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Some of the stories that I have read are incredibly dark, based simply on the events that occur, but did not feel that way when read. Bringing out a lighter side can be done in a number of ways: Characters/ Relationships Having characters that are hopeful or optimistic will go a long way to brightening a story (unless they are annoyingly optimistic to the ...


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You can talk to real-life veterans and see how they coped with war. One tactic is "gallows humor" or "black humor," which is seeing the humor even in grim moments (common to veterans, law enforcement officers, doctors, and first responders). The TV show MASH was essentially built on this. There are many examples on the TV Tropes page (consider yourself duly ...


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According to Hart's Rules, Section 3.2 Paragraphs has the relevant info: New paragraphs following headings should be ranged full left. New paragraphs not following a heading should be indented one tab. Leave the first line of the story alone, but the dialogue and the paragraphs following should each have a single tab indentation for the first line. ...


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While not a perfect solution, this may help somewhat: Der arme Siegfried stand herum, hörte dem Gespräch der Fremden zu "Ha, der versteht uns doch eh nicht" to demonstrate in english: Poor Siegfried was standing around, listening to the foreigner speaking "Ha, he will not understand what we are saying, that moron" Of course there is always the ...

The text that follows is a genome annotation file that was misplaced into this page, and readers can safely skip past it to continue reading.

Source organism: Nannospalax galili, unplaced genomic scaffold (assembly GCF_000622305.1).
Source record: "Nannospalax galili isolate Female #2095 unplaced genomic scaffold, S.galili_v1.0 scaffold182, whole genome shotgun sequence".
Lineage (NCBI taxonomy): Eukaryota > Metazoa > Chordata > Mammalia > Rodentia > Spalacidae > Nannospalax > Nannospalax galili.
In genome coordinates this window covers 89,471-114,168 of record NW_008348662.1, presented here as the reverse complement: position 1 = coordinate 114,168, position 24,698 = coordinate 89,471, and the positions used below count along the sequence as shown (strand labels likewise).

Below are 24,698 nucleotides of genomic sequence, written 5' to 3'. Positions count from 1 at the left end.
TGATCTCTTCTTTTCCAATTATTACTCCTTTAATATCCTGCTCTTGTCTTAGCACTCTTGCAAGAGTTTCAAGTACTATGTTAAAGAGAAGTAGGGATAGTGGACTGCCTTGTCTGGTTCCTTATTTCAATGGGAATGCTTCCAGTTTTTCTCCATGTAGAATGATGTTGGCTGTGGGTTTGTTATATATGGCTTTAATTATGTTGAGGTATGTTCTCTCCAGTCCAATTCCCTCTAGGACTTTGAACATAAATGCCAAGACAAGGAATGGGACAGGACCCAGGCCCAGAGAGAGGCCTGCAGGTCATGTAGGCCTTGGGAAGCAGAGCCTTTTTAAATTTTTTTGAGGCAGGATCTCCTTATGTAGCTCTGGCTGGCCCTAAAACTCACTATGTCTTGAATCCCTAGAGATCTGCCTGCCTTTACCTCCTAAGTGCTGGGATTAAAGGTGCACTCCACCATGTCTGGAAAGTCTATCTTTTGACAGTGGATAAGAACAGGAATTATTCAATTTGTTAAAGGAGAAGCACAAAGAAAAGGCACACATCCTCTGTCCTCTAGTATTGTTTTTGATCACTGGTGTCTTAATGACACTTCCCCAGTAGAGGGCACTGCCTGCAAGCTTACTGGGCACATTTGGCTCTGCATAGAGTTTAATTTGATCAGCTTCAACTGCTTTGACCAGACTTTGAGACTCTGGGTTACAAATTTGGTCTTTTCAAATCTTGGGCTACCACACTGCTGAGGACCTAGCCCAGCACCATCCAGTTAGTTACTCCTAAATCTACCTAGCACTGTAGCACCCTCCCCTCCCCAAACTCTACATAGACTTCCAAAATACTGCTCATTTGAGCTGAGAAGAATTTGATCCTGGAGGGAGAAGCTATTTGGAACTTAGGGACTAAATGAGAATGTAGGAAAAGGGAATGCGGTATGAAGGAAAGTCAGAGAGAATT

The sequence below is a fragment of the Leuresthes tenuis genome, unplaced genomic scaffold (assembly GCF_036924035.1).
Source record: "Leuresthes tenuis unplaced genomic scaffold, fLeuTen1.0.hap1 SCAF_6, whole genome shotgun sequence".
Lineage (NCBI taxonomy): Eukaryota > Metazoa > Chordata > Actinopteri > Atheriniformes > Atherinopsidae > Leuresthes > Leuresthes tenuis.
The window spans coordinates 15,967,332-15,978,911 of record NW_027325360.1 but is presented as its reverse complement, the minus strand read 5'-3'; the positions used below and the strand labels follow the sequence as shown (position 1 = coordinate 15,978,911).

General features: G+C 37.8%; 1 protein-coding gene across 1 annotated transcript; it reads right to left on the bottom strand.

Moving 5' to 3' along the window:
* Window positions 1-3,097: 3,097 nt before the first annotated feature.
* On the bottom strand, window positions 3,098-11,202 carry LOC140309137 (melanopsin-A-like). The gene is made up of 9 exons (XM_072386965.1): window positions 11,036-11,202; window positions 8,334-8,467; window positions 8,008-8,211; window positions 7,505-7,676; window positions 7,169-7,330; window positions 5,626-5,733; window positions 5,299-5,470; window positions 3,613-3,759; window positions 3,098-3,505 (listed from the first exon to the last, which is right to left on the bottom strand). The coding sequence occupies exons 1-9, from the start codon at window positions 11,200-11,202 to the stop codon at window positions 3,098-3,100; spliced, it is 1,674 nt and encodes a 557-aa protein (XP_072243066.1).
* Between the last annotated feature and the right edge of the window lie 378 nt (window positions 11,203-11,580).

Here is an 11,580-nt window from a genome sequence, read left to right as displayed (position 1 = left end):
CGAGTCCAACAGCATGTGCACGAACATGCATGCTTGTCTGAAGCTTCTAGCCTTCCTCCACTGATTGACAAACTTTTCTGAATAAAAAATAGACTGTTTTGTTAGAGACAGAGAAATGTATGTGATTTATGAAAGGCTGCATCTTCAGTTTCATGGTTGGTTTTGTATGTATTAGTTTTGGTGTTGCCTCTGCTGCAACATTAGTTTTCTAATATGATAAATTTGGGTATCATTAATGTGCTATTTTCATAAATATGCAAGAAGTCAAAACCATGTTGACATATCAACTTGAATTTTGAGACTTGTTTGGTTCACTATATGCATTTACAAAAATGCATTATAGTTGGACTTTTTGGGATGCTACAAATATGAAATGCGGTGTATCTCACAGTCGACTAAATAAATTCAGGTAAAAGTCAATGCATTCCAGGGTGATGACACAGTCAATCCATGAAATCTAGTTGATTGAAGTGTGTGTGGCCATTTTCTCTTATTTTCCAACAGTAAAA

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Writing a memoir style fantasy story could work well, if you follow a few guidelines. Write it as though the main character intends to explain the magic to someone who doesn't understand it. For instance, someone born in the new peaceful age who wasn't around for the introduction of the magic and therefore might require an explanation. Create suspense. You ...


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I would not advise swapping round the languages. Part of the flavour of any story is its setting. If I am reading a book set in Germany or Austria I expect and understand that, for the most part, the characters will be depicted as speaking German, even if it is translated into English for my benefit. I also accept and understand that English will be a ...


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While this is, indeed, an endnote as noted by others, the part in parenthesis IS a citation. It seems to follow Chicago's endnote style: (City: Publisher, Year.) It's not pure Chicago because it doesn't include the author's name and book title in the standard format, but to me it looks like it was influenced by Chicago's style, adapted for use in the ...



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